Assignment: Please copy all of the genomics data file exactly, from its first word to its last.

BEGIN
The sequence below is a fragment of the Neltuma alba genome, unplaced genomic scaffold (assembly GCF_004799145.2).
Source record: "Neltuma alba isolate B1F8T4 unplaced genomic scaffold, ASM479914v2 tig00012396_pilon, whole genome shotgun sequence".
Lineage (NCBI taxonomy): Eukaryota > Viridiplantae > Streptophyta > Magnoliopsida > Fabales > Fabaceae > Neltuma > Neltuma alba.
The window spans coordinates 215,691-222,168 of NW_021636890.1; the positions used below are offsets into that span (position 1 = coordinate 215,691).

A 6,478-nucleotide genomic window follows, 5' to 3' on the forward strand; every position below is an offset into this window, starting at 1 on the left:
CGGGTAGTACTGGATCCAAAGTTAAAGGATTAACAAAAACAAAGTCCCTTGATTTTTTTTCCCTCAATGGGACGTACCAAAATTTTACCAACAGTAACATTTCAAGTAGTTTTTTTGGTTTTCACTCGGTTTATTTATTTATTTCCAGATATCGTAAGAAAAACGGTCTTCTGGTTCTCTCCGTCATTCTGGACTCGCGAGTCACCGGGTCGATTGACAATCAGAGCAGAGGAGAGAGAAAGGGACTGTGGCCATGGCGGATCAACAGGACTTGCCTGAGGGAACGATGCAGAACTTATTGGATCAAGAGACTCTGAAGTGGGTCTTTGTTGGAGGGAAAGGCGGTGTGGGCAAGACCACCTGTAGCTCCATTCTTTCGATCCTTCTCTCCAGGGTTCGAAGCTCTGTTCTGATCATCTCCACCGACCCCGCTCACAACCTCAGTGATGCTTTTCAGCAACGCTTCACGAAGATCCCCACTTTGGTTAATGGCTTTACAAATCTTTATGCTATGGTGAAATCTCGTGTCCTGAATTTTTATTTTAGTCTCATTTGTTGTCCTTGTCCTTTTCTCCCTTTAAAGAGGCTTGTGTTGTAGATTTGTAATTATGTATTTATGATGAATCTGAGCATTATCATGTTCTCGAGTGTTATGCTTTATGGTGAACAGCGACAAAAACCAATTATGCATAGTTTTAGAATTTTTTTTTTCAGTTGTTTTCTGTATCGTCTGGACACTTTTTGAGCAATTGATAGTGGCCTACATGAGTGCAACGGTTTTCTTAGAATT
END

The sequence below is a fragment of the Neltuma alba genome, unplaced genomic scaffold (assembly GCF_004799145.2).
Source record: "Neltuma alba isolate B1F8T4 unplaced genomic scaffold, ASM479914v2 tig00012396_pilon, whole genome shotgun sequence".
Lineage (NCBI taxonomy): Eukaryota > Viridiplantae > Streptophyta > Magnoliopsida > Fabales > Fabaceae > Neltuma > Neltuma alba.
The window spans coordinates 215,691-222,168 of NW_021636890.1; the positions used below are offsets into that span (position 1 = coordinate 215,691).

A 6,478-nucleotide genomic window follows, 5' to 3' on the forward strand; every position below is an offset into this window, starting at 1 on the left:
CGGGTAGTACTGGATCCAAAGTTAAAGGATTAACAAAAACAAAGTCCCTTGATTTTTTTTCCCTCAATGGGACGTACCAAAATTTTACCAACAGTAACATTTCAAGTAGTTTTTTTGGTTTTCACTCGGTTTATTTATTTATTTCCAGATATCGTAAGAAAAACGGTCTTCTGGTTCTCTCCGTCATTCTGGACTCGCGAGTCACCGGGTCGATTGACAATCAGAGCAGAGGAGAGAGAAAGGGACTGTGGCCATGGCGGATCAACAGGACTTGCCTGAGGGAACGATGCAGAACTTATTGGATCAAGAGACTCTGAAGTGGGTCTTTGTTGGAGGGAAAGGCGGTGTGGGCAAGACCACCTGTAGCTCCATTCTTTCGATCCTTCTCTCCAGGGTTCGAAGCTCTGTTCTGATCATCTCCACCGACCCCGCTCACAACCTCAGTGATGCTTTTCAGCAACGCTTCACGAAGATCCCCACTTTGGTTAATGGCTTTACAAATCTTTATGCTATGGTGAAATCTCGTGTCCTGAATTTTTATTTTAGTCTCATTTGTTGTCCTTGTCCTTTTCTCCCTTTAAAGAGGCTTGTGTTGTAGATTTGTAATTATGTATTTATGATGAATCTGAGCATTATCATGTTCTCGAGTGTTATGCTTTATGGTGAACAGCGACAAAAACCAATTATGCATAGTTTTAGAATTTTTTTTTTCAGTTGTTTTCTGTATCGTCTGGACACTTTTTGAGCAATTGATAGTGGCCTACATGAGTGCAACGGTTTTCTTAGAATT